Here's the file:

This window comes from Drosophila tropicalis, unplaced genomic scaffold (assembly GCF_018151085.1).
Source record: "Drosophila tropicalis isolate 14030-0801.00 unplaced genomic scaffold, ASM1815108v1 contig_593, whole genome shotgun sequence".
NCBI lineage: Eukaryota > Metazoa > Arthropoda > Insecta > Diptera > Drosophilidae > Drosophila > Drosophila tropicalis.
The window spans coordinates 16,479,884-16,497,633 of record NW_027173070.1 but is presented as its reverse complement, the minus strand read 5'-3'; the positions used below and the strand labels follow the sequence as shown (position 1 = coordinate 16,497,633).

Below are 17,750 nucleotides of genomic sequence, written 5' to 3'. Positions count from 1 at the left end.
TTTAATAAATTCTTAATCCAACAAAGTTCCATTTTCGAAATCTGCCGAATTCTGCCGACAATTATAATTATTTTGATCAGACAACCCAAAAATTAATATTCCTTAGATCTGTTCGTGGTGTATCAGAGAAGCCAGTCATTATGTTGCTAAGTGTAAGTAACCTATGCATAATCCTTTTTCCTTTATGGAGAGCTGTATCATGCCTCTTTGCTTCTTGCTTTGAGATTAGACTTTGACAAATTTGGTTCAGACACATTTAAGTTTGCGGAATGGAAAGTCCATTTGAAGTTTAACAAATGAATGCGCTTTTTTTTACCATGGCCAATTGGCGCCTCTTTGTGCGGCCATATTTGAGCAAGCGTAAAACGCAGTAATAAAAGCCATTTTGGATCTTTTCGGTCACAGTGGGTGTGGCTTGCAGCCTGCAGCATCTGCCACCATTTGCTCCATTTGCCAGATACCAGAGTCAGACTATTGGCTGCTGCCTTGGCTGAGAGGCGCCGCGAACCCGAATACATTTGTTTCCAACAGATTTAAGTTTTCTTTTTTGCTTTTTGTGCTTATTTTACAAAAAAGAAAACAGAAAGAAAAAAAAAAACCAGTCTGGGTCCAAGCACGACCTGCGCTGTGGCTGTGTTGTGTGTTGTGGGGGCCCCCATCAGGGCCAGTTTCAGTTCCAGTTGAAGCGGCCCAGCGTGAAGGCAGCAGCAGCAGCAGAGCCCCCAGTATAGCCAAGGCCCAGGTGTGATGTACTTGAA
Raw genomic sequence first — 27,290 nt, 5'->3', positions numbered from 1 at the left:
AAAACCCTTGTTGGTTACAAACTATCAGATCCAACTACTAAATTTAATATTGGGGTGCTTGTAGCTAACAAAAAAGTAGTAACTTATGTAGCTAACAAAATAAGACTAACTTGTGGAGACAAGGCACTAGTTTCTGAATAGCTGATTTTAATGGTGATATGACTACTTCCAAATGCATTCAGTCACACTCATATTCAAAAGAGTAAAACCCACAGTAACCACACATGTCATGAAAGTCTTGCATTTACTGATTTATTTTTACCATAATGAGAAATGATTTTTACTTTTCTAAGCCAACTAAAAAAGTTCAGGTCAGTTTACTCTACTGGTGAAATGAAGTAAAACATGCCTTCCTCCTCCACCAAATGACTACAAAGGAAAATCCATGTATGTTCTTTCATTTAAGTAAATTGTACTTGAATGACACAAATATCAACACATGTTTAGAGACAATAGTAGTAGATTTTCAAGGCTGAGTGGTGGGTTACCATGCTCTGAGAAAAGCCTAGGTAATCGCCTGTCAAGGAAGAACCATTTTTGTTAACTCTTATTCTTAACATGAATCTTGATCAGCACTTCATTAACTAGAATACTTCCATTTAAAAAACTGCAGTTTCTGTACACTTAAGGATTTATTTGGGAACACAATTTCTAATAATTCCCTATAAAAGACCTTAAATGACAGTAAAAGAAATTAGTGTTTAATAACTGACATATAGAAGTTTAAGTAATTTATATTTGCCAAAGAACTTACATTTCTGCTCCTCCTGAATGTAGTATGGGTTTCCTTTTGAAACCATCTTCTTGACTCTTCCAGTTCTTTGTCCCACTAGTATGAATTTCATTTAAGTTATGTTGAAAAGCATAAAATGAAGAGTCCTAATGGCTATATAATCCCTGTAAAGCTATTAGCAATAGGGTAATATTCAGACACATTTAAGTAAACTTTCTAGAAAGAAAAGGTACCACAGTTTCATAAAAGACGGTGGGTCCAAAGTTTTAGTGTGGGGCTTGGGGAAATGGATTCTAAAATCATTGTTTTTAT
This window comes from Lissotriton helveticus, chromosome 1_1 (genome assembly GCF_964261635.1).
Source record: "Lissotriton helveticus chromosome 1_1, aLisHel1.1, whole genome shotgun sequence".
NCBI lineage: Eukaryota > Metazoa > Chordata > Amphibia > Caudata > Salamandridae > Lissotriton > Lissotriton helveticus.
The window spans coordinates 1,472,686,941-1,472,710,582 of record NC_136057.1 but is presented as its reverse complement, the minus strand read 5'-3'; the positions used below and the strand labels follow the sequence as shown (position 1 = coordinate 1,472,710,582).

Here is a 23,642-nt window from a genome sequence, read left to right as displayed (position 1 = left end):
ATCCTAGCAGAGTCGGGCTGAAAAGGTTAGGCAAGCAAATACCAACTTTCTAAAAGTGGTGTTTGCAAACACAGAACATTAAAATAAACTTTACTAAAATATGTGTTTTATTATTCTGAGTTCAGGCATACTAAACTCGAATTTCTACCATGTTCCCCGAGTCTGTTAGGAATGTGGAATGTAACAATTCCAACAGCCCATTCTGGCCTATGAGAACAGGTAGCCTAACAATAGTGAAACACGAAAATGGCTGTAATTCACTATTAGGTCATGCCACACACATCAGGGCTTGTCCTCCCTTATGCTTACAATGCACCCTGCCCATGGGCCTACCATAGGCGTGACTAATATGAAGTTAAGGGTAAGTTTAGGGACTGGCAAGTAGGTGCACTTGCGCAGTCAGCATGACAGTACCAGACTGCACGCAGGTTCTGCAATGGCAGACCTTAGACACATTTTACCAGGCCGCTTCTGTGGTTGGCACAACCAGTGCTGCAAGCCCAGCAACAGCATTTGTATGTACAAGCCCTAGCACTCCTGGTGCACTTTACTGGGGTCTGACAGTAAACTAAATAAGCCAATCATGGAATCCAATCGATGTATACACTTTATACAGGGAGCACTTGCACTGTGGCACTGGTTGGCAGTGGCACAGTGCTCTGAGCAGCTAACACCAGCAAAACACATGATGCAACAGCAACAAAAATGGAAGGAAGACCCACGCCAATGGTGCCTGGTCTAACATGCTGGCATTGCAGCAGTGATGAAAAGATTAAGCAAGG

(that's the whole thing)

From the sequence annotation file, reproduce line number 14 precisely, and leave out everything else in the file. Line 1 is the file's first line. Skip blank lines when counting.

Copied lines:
ATCCTAGCAGAGTCGGGCTGAAAAGGTTAGGCAAGCAAATACCAACTTTCTAAAAGTGGTGTTTGCAAACACAGAACATTAAAATAAACTTTACTAAAATATGTGTTTTATTATTCTGAGTTCAGGCATACTAAACTCGAATTTCTACCATGTTCCCCGAGTCTGTTAGGAATGTGGAATGTAACAATTCCAACAGCCCATTCTGGCCTATGAGAACAGGTAGCCTAACAATAGTGAAACACGAAAATGGCTGTAATTCACTATTAGGTCATGCCACACACATCAGGGCTTGTCCTCCCTTATGCTTACAATGCACCCTGCCCATGGGCCTACCATAGGCGTGACTAATATGAAGTTAAGGGTAAGTTTAGGGACTGGCAAGTAGGTGCACTTGCGCAGTCAGCATGACAGTACCAGACTGCACGCAGGTTCTGCAATGGCAGACCTTAGACACATTTTACCAGGCCGCTTCTGTGGTTGGCACAACCAGTGCTGCAAGCCCAGCAACAGCATTTGTATGTACAAGCCCTAGCACTCCTGGTGCACTTTACTGGGGTCTGACAGTAAACTAAATAAGCCAATCATGGAATCCAATCGATGTATACACTTTATACAGGGAGCACTTGCACTGTGGCACTGGTTGGCAGTGGCACAGTGCTCTGAGCAGCTAACACCAGCAAAACACATGATGCAACAGCAACAAAAATGGAAGGAAGACCCACGCCAATGGTGCCTGGTCTAACATGCTGGCATTGCAGCAGTGATGAAAAGATTAAGCAAGG